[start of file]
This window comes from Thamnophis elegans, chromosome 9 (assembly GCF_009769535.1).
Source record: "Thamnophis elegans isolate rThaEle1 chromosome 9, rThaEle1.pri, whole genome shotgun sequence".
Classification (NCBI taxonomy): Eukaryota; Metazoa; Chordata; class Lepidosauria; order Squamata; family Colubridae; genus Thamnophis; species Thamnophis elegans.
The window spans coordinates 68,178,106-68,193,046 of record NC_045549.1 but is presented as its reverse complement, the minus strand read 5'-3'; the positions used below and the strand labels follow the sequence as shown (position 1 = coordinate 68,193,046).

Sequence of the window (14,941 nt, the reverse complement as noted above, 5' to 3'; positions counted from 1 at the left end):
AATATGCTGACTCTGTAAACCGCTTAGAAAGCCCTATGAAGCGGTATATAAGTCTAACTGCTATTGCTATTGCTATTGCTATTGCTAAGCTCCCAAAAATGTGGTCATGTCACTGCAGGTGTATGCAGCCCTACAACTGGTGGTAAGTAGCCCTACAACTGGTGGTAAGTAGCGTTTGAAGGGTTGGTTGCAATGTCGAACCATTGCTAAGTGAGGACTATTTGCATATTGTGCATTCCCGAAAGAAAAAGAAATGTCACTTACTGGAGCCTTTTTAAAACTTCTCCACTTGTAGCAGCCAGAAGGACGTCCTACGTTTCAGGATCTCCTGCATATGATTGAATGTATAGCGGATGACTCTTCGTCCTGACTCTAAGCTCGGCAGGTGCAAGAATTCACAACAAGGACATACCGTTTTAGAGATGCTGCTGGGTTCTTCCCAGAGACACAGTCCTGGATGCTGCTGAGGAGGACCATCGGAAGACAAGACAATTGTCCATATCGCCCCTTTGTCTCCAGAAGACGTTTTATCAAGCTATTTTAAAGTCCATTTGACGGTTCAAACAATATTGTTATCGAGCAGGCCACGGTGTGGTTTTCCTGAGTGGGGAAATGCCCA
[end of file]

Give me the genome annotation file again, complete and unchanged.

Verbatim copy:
This window comes from Thamnophis elegans, chromosome 9 (assembly GCF_009769535.1).
Source record: "Thamnophis elegans isolate rThaEle1 chromosome 9, rThaEle1.pri, whole genome shotgun sequence".
Classification (NCBI taxonomy): Eukaryota; Metazoa; Chordata; class Lepidosauria; order Squamata; family Colubridae; genus Thamnophis; species Thamnophis elegans.
The window spans coordinates 68,178,106-68,193,046 of record NC_045549.1 but is presented as its reverse complement, the minus strand read 5'-3'; the positions used below and the strand labels follow the sequence as shown (position 1 = coordinate 68,193,046).

Sequence of the window (14,941 nt, the reverse complement as noted above, 5' to 3'; positions counted from 1 at the left end):
AATATGCTGACTCTGTAAACCGCTTAGAAAGCCCTATGAAGCGGTATATAAGTCTAACTGCTATTGCTATTGCTATTGCTATTGCTAAGCTCCCAAAAATGTGGTCATGTCACTGCAGGTGTATGCAGCCCTACAACTGGTGGTAAGTAGCCCTACAACTGGTGGTAAGTAGCGTTTGAAGGGTTGGTTGCAATGTCGAACCATTGCTAAGTGAGGACTATTTGCATATTGTGCATTCCCGAAAGAAAAAGAAATGTCACTTACTGGAGCCTTTTTAAAACTTCTCCACTTGTAGCAGCCAGAAGGACGTCCTACGTTTCAGGATCTCCTGCATATGATTGAATGTATAGCGGATGACTCTTCGTCCTGACTCTAAGCTCGGCAGGTGCAAGAATTCACAACAAGGACATACCGTTTTAGAGATGCTGCTGGGTTCTTCCCAGAGACACAGTCCTGGATGCTGCTGAGGAGGACCATCGGAAGACAAGACAATTGTCCATATCGCCCCTTTGTCTCCAGAAGACGTTTTATCAAGCTATTTTAAAGTCCATTTGACGGTTCAAACAATATTGTTATCGAGCAGGCCACGGTGTGGTTTTCCTGAGTGGGGAAATGCCCA